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District continues labor negotiations with secretaries
SNOQUALMIE VALLEY - If you see someone around the Valley wearing a "respect" button take a moment to ask them what it means.
Chances are, they'll be more than happy to tell you.
Snoqualmie Valley School District secretaries have been trying to secure a contract with the district since May, and they don't feel their Dec. 2 negotiation session brought them any further.
"We feel like the message they're sending is they don't respect us or what we do enough to bring us up to a comparable wage," said Cathy Adkins, an administrative secretary for the district and president of the Snoqualmie Valley Administrative Secretaries Association.
She said the wages Snoqualmie Valley secretaries make is are to 16-percent less per hour than the average wage of their counterparts in the Issaquah, Monroe, Riverview, Tahoma, Mercer Island and Bellevue school districts.
Superintendent Rich McCullough said he hasn't seen such a comparison, and feels the union should submit the numbers to the district negotiations committee.
"I don't have any question that until they get their contract settlement they won't feel they're getting respect," McCullough said. "At the same time, the board is trying to balance all the needs of the other unions and all other costs of running the district. It's complicated."
The secretaries are asking for a flat 10-percent increase now.
"We're simply asking for a fair contract comparable to other districts," Adkins said. "After researching wages in our area we seem to be paid well below average."
The district's latest proposal is to give the secretaries a two percent raise for the first year and a one percent raise for the second and third years not including the cost of living money allocated by the state. Adkins said the $101.16 the state has set aside to ease the costs of health care for state employees is also being kept from them.
"We've actually gone backwards since May," Adkins said. "The state has allocated $101.16 per state employee for health care benefits and that is not being given to us. So we're having to negotiate for this and it wasn't even part of what we were negotiating over to begin with. We should have started receiving that in our October pay and we haven't seen it yet."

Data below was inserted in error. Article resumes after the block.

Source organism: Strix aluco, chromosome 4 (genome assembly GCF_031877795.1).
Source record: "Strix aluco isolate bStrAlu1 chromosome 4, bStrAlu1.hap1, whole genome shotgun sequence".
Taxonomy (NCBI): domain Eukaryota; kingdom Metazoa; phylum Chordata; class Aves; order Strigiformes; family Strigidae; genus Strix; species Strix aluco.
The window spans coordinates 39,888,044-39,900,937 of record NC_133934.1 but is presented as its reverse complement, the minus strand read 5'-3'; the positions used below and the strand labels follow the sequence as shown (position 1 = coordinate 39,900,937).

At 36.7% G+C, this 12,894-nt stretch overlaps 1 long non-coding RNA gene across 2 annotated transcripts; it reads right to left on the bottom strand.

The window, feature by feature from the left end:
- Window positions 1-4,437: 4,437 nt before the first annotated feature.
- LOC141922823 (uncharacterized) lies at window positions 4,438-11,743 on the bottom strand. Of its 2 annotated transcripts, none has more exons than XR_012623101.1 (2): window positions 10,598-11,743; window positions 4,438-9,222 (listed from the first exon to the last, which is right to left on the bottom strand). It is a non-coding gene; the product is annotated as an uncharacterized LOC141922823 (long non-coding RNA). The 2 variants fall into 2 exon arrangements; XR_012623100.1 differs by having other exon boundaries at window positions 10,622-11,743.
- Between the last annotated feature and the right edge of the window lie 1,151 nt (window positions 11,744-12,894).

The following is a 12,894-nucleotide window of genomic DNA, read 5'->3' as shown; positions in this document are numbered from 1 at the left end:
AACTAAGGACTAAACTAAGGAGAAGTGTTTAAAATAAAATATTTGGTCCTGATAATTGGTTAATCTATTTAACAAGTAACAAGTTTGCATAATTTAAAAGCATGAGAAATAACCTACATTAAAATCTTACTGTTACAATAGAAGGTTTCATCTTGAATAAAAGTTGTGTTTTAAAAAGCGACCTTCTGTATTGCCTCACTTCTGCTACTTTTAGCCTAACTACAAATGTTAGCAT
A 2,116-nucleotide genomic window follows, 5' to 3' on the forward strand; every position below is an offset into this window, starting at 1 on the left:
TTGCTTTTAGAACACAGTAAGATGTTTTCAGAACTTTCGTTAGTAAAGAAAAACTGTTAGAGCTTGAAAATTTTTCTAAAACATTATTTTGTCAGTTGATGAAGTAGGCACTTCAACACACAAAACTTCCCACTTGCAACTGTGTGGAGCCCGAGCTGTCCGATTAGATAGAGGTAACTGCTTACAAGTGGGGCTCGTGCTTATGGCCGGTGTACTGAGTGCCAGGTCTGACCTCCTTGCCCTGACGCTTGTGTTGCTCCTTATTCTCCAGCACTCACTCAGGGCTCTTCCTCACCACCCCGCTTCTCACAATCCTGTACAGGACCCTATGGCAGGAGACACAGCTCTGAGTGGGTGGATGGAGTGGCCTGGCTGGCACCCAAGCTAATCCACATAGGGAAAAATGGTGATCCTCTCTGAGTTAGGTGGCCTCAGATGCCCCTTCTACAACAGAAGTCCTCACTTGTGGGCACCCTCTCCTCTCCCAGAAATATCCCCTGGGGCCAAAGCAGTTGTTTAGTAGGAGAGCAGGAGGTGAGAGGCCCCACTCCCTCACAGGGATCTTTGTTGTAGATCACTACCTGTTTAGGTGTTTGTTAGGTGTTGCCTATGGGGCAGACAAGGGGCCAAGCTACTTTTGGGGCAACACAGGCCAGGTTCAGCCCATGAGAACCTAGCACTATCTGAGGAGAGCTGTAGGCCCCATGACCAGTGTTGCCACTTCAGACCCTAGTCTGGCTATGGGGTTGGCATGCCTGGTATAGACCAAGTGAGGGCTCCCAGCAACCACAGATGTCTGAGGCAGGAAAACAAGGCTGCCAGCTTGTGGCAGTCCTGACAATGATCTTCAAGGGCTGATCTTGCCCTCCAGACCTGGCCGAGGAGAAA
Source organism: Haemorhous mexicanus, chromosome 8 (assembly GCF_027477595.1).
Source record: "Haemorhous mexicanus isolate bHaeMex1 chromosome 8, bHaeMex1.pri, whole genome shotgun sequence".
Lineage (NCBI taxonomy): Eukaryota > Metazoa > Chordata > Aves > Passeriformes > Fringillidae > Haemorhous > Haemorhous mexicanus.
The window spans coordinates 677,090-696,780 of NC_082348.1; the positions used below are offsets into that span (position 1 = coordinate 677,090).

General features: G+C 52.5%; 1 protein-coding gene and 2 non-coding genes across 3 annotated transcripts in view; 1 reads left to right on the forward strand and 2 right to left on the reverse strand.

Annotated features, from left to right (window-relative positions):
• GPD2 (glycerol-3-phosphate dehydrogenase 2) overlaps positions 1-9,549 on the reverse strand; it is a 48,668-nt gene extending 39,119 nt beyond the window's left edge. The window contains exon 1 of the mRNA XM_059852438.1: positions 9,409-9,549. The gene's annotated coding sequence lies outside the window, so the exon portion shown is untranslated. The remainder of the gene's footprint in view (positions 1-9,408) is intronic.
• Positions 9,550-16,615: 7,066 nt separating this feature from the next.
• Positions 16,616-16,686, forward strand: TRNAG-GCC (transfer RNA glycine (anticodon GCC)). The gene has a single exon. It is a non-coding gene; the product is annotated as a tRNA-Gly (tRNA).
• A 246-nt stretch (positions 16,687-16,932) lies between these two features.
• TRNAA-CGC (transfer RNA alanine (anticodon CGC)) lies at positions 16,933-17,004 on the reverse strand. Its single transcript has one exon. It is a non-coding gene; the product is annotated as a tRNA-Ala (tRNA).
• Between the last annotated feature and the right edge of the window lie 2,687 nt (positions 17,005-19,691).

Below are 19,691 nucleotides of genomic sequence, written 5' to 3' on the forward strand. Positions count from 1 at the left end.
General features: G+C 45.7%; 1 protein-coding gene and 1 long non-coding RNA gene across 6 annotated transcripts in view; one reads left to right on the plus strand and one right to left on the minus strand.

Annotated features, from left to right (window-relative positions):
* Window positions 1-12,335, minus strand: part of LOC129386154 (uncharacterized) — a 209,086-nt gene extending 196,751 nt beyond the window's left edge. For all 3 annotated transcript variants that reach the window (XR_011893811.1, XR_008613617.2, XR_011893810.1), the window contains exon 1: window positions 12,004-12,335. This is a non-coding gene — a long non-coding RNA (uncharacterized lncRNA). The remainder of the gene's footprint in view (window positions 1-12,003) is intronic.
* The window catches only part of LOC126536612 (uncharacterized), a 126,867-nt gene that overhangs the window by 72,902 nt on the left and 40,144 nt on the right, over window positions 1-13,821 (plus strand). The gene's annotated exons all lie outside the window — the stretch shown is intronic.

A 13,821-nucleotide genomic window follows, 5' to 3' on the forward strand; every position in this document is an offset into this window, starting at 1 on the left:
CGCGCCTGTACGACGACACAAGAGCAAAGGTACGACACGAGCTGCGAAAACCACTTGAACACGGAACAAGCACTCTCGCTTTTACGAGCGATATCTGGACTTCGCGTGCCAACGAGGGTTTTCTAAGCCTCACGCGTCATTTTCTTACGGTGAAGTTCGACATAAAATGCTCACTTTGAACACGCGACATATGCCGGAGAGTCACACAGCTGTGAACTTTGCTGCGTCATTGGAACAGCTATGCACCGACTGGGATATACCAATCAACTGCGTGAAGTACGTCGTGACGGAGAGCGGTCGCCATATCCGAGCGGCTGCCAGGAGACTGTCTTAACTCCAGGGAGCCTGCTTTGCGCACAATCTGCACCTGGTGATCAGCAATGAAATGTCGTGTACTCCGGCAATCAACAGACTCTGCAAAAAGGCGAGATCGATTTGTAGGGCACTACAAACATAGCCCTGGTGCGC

Tensions are high. At this point in the negotiations the representatives from the secretaries union and district negotiation committee don't meet in the same room during negotiation sessions. A mediator carries their messages from group to group in different rooms.
And, Adkins said, the "proposals" from the district are not referred to as "proposals" but "what ifs" because the groups are at such an impasse.
"It's 'what if they do this, are you willing to do this?'" Adkins said. "I can't call it a proposal."
McCullough said state money has not yet been distributed to classified or secretarial employees because a contract hasn't been settled yet and that the money is only allocated for state funded positions. Not all classified and secretarial workers are state funded positions.
And the $101.16 isn't a figure that each individual employee would receive anyway. The $101.16 owed each employee is pooled together and distributed according to need.
"The secretarial group is an exceptional group of employees and they do great work," McCullough said. "It's a real problem for me as a superintendent that they're not feeling respected. The solution is to persist with the bargaining on both sides until we get a resolution."
Like the classified workers, secretaries have not had a raise in two years.
The union's response to the district's latest "what if" was an overwhelmingly "no" vote.
Meanwhile, classified workers aren't faring any better. Their fourth negotiation session on Nov. 30 did not yield the 3-percent raise they've been asking for since August when negotiations began.
"We got no where," said Linda Wallace, classified workers' union representative. "We are still saying the district is not giving. We'll be picketing until we can reach an agreement."